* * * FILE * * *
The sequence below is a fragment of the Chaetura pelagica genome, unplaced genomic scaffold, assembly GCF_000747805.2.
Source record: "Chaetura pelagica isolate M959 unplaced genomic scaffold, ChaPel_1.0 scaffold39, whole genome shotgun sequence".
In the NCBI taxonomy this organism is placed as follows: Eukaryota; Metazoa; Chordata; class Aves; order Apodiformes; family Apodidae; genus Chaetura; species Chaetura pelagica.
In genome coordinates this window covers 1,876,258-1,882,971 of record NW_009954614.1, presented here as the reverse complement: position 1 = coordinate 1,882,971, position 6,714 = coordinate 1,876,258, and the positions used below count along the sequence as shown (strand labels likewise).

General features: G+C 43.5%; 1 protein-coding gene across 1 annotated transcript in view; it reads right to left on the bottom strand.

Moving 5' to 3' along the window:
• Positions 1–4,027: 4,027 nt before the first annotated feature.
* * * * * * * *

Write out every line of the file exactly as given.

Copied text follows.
The sequence below is a fragment of the Chaetura pelagica genome, unplaced genomic scaffold, assembly GCF_000747805.2.
Source record: "Chaetura pelagica isolate M959 unplaced genomic scaffold, ChaPel_1.0 scaffold39, whole genome shotgun sequence".
In the NCBI taxonomy this organism is placed as follows: Eukaryota; Metazoa; Chordata; class Aves; order Apodiformes; family Apodidae; genus Chaetura; species Chaetura pelagica.
In genome coordinates this window covers 1,876,258-1,882,971 of record NW_009954614.1, presented here as the reverse complement: position 1 = coordinate 1,882,971, position 6,714 = coordinate 1,876,258, and the positions used below count along the sequence as shown (strand labels likewise).

General features: G+C 43.5%; 1 protein-coding gene across 1 annotated transcript in view; it reads right to left on the bottom strand.

Moving 5' to 3' along the window:
• Positions 1–4,027: 4,027 nt before the first annotated feature.